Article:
Honey and the Unhappy Bees
Our hives were getting honey bound, so we pulled a couple frames of honey today. Leaving the hives a bit unhappy and confused. Lucky for us, they gladly make more.
So nutritious…if you haven’t tried them yet, please stop by one of our farmers markets for a tasting. You won’t believe what you’ve been missing if you don’t at least give them a try. Since they haven’t expended all their energy on building leaves and roots, all the nutritional benefits are packed into their tiny stem and cotyledons. You can eat just a few and get the benefits of it’s full size counterpart. Recent studies have shown positive results that they are nutritional powerhouses. Spinkle a few on your salad and sandwich and you will be amazed at their great fresh taste.
We generally have sunflower, china rose radish, broccoli, kale and wheat grass along with others that we rotate out like onion, fenugreek, red clover, alfalfa, buckwheat, barley, pea tendrils, and more. All chemical-free from organic, pathogen tested seeds.
The Lee County Beekeepers Association held a free workshop at our farm for members of the FSBA (Florida State Beekeepers Association) on how to prepare your hives for the winter and store you gear without being invaded by the wax moths that can do 100s of dollars of damage to your boxes, frames and foundations.
This weekend was all about the european honey bees at the 94th Annual Florida State Beekeepers Association Conference hosted by the Palm Beach Beekeepers Assoc in West Palm Beach, FL, who did a fabulous job.
Highlights included Dr. Jamie Ellis kicking off the conference on Friday morning with a presentation on the Honeybee Research at the University of Florida and later going through hives on the roof top apiary.
In between we had lots of commercial beekeepers presenting on pollination (Dave Hackenberg, David Mendes, and Bob Harvey) and queen rearing (Dave Miska), Dr. Wardell on nutrition, some backyarders on Top Bar Hives, Florida bee plants, and so much more. FDACS was well-represented with most of the apiary division there, incl David Westervelt. So much to see and hear, so little time 🙂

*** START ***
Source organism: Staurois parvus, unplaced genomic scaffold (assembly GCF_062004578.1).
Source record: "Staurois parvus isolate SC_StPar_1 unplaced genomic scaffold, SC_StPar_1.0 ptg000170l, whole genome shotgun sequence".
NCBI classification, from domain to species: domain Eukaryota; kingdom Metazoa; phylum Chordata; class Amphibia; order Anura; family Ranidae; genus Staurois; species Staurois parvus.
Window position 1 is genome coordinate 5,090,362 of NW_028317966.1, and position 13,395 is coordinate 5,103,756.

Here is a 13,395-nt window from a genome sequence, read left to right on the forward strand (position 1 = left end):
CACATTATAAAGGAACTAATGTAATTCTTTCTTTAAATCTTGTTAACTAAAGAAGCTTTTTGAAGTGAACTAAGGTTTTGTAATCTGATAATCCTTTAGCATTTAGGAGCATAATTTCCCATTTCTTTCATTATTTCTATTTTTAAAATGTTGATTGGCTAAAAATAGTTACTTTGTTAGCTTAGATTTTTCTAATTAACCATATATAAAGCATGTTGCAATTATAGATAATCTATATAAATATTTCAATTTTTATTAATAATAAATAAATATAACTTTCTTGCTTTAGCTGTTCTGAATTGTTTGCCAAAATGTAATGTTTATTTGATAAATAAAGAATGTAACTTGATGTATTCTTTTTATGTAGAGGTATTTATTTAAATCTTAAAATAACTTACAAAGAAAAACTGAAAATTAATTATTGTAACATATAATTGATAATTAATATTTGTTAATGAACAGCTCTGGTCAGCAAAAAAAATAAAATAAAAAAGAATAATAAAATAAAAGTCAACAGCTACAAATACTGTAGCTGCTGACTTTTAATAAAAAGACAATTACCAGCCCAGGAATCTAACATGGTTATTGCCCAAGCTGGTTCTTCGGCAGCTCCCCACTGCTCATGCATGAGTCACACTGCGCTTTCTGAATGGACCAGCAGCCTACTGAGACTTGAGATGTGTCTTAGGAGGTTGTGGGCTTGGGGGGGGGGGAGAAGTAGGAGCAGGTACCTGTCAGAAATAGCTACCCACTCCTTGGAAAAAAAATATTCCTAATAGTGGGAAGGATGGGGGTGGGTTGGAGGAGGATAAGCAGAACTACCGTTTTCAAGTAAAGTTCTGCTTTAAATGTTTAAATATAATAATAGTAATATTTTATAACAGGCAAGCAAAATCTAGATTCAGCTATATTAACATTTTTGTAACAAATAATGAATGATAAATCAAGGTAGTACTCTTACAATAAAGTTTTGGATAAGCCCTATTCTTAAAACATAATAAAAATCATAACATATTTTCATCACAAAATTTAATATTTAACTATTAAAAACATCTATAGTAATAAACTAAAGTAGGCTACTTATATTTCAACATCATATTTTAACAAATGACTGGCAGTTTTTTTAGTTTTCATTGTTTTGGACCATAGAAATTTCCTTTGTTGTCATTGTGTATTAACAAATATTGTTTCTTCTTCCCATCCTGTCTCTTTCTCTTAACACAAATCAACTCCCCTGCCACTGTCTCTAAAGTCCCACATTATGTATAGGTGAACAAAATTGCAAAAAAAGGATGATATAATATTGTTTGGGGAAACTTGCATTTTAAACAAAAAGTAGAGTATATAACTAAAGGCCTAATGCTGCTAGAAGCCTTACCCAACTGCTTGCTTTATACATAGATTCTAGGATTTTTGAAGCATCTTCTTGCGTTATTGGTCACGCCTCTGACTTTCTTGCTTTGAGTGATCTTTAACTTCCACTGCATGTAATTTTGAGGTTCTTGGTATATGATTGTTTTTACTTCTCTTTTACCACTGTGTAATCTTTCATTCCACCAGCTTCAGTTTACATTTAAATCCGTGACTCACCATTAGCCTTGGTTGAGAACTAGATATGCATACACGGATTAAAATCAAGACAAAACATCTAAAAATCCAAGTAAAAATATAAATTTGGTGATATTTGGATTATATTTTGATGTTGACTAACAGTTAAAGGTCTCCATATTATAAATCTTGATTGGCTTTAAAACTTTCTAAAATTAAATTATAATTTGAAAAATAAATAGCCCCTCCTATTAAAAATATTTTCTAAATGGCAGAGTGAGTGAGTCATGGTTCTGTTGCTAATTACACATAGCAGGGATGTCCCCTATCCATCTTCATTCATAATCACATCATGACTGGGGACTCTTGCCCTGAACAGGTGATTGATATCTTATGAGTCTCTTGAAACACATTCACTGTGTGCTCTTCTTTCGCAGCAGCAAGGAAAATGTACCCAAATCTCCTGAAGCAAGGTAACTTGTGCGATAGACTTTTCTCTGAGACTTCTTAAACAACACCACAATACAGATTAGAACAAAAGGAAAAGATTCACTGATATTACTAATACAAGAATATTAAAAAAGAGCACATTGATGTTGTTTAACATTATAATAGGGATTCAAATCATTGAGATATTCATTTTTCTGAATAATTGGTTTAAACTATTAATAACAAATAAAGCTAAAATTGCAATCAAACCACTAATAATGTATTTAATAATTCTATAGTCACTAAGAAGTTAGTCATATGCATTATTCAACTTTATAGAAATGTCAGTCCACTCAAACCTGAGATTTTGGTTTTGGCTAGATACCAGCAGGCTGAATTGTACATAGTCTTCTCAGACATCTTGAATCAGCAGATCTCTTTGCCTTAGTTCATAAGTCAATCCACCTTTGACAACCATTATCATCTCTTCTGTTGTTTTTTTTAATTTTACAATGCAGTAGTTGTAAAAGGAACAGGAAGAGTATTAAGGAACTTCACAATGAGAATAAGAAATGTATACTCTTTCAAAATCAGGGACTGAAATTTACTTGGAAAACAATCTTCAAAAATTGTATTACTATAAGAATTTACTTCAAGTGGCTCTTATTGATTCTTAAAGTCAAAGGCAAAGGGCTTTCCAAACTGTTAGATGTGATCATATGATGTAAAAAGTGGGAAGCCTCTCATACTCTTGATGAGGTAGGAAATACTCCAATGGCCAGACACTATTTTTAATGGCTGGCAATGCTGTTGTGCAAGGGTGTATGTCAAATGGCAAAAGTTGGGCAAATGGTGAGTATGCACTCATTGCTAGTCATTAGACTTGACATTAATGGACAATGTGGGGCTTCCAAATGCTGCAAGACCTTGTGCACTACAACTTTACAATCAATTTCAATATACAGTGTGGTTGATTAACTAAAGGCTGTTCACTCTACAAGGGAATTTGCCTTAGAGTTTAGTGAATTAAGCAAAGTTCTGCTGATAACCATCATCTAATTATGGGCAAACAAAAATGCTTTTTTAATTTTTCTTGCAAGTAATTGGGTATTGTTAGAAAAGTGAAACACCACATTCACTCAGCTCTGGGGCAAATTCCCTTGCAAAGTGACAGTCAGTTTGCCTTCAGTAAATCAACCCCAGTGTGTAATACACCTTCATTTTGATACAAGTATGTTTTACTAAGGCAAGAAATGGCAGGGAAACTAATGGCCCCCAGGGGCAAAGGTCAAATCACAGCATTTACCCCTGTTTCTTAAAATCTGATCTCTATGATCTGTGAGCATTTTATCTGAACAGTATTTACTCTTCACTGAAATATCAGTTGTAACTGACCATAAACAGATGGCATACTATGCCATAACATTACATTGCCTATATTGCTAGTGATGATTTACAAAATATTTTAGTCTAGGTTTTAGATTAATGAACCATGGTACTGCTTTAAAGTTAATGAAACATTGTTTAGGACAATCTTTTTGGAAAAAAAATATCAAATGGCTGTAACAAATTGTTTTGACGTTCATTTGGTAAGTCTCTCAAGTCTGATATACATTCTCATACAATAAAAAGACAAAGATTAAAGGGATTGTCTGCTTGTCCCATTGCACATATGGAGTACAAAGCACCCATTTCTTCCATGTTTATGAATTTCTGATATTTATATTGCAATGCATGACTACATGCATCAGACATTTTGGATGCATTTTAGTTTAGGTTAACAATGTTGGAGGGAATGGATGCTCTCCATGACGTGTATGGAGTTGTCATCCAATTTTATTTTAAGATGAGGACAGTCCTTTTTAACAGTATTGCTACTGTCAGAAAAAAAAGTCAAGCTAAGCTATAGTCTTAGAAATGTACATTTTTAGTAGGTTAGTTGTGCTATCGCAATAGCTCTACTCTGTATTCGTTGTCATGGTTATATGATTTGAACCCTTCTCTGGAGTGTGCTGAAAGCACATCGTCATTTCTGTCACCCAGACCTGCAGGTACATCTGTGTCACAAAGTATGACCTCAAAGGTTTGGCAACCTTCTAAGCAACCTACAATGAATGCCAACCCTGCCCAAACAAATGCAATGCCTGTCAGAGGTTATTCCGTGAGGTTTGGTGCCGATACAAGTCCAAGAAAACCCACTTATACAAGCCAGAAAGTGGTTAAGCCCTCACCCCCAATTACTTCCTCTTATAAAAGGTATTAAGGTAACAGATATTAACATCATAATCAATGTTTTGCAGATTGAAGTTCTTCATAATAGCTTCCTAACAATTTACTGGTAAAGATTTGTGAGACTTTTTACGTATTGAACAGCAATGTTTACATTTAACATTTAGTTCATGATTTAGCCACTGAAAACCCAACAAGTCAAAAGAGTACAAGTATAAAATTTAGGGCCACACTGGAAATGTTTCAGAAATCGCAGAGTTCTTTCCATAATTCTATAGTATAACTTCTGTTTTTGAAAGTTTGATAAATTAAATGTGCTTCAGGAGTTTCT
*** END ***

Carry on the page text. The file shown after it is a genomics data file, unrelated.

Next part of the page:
Can’t wait to go again next year and I hear it will be hosted by Palm Beach Beekeepers again….keep up the good work!
Organic Beekeeping is using natural and organic practices without the synthetic chemicals as feed and pesticides. Above Tim is using integrated pest management by adding a mixture of apple cider vinegar, vegetable oil and a drop of dish soap to control the hive beetles from becoming a nuisance to the bees in the hive. Although it is marketed as such, there is no such thing as organic honey because the bees can forage for pollen and nectar up to 3 miles away, which may or may not be organic. So if you see it on a honey jar, be aware it’s either ignorance or a marketing ploy. Know your local beekeeper, talk to them and find out what they use (and more importantly don’t use) to keep their bee colonies healthy and strong, in particular during honey flows.